For example, as illustrated in FIG. 3, in a first embodiment of the present invention, the memory controller 112 identifies each address transmitted from the processor 110 and determines if the address is a memory address or a peripheral address. When the address is a memory address, the memory controller 112 performs a standard S-DRAM cycle to access the S-DRAM 114, however, when the address is a peripheral address, the memory controller 112 notifies the protocol module 132 and the protocol module 132 asserts a BUSY signal 220 onto the control pin line 128 of the bus interface 116 and accepts a transaction as indicated by the peripheral address. When the protocol module 132 receives a transaction request from a peripheral device, the protocol module 132 initiates and completes the transaction as requested by the peripheral device and transfers data to the memory controller 112 after de-asserting the BUSY signal 225.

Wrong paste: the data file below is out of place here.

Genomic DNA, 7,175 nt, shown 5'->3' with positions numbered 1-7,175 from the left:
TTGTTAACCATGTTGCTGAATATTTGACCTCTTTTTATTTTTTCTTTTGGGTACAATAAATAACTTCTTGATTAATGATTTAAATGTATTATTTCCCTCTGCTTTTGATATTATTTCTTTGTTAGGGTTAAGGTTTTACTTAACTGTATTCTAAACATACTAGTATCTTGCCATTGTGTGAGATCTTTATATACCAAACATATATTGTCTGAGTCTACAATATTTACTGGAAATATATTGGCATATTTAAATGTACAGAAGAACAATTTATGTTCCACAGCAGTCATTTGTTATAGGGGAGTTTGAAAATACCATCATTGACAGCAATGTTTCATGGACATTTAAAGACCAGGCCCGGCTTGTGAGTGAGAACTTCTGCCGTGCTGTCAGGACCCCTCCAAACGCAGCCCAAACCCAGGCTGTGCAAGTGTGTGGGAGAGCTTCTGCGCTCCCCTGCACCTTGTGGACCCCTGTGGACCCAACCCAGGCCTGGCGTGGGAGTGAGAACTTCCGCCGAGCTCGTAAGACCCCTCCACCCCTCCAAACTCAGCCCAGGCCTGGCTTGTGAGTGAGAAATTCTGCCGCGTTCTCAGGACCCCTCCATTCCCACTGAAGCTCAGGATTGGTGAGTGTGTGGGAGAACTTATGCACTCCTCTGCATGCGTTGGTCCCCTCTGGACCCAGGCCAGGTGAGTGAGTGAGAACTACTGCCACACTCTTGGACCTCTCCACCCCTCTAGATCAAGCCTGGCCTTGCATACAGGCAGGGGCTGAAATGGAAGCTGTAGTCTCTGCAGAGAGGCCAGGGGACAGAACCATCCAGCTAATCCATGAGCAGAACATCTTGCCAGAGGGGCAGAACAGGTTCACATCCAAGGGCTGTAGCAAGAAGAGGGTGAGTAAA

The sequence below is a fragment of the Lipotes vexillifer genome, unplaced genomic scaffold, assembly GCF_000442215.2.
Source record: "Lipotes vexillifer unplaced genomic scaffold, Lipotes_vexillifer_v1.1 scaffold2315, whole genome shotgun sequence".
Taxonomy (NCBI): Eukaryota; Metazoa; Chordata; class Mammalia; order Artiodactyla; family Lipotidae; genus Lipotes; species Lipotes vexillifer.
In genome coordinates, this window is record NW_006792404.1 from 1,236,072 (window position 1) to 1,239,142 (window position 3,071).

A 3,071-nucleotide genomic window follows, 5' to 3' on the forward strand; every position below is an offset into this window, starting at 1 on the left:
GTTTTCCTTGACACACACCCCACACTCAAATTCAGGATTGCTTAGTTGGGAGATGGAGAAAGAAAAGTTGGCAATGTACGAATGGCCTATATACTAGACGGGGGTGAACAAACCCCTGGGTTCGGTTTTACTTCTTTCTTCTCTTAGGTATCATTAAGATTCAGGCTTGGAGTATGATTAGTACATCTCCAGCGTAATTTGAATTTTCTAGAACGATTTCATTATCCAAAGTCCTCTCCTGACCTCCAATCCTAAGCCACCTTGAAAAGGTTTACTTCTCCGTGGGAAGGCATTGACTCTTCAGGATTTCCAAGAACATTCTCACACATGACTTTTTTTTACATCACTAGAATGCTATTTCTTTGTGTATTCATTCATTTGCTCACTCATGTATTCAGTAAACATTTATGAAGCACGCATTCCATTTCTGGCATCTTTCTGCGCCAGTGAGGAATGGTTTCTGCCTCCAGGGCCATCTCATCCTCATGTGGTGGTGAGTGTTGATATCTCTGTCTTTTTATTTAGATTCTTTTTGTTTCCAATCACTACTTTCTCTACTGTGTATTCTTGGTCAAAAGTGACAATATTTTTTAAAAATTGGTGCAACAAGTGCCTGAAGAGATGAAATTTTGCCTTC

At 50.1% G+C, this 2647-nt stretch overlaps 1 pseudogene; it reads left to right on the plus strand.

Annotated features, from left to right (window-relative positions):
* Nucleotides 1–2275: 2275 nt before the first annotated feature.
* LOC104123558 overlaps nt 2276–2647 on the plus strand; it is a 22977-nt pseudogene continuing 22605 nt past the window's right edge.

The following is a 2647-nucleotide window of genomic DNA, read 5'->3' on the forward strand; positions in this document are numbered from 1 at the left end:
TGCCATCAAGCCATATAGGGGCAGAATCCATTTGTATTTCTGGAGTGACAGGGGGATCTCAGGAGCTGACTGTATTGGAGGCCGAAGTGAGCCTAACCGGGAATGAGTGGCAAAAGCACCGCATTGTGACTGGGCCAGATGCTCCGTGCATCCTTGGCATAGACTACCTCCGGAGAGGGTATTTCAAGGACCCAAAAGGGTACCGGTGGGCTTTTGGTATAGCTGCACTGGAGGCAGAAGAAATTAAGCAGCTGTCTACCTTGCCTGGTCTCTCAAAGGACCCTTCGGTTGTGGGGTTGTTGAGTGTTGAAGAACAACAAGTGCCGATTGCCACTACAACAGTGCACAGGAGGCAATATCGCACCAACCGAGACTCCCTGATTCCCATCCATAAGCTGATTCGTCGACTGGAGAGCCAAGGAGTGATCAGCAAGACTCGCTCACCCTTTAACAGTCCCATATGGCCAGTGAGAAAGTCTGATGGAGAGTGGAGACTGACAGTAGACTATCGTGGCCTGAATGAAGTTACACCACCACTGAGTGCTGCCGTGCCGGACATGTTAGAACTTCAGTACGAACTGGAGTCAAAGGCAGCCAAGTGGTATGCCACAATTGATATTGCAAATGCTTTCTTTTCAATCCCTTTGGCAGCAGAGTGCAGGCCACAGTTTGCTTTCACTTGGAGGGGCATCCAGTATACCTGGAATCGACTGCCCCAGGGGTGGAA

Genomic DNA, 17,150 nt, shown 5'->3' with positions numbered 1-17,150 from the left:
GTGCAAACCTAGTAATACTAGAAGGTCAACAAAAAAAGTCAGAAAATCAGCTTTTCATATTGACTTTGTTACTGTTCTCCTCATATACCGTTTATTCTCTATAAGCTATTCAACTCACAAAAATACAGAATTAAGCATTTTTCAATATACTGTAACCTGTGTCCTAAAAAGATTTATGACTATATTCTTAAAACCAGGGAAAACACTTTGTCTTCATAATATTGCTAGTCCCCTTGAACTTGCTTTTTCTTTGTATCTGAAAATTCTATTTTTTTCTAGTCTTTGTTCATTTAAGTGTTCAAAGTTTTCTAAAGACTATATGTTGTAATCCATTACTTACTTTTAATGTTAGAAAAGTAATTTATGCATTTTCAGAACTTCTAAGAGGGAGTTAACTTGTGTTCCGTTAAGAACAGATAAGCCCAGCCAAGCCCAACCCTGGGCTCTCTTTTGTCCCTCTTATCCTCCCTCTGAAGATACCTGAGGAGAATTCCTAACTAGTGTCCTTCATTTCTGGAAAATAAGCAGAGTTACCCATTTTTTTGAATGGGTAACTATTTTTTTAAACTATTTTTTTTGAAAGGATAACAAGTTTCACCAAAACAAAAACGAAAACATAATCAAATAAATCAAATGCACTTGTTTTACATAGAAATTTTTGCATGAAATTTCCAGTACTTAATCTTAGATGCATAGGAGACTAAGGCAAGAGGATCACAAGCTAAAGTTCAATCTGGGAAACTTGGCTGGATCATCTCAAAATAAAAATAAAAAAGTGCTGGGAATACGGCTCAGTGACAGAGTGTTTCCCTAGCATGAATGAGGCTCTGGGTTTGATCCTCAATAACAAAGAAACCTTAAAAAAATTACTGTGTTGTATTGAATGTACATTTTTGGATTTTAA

FIG. 4 illustrates a second embodiment of the present invention, wherein a first flow control signal (a request signal "MREQ") and a second flow control signal (an acknowledge signal "MAKL") are used to assist in managing interactions on the bus interface 116. Usually, the processor 110 has control of the S-DRAM 114, however, the protocol module 132 asserts the first flow control signal MREQ 230 to the processor 110 on the control pin line 128 to indicate to the processor 110 a requirement for access to the S-DRAM 114. When the processor 110 receives the first flow control signal MREQ, the processor 110 completes currently activated transactions with the S-DRAM 114 and asserts the second flow control signal MAKL 235 to the protocol module 132 on the control pin line 128 to allow the protocol module 132 to proceed with access to the S-DRAM 114. When the protocol module 132 no longer requires access to the S-DRAM 114, the protocol module 132 de-asserts the first flow control signal MREQ 240 on the control pin line 128 and the processor 110 resumes control of the S-DRAM 114. If the processor 110 requires access to the S-DRAM 114 while the protocol module 132 has access to the S-DRAM 114, the processor 114 interrupts the protocol module's 132 access to the S-DRAM 114 by de-asserting the second flow control signal MAKL 245 to the protocol module 132 to resume control of the S-DRAM 114.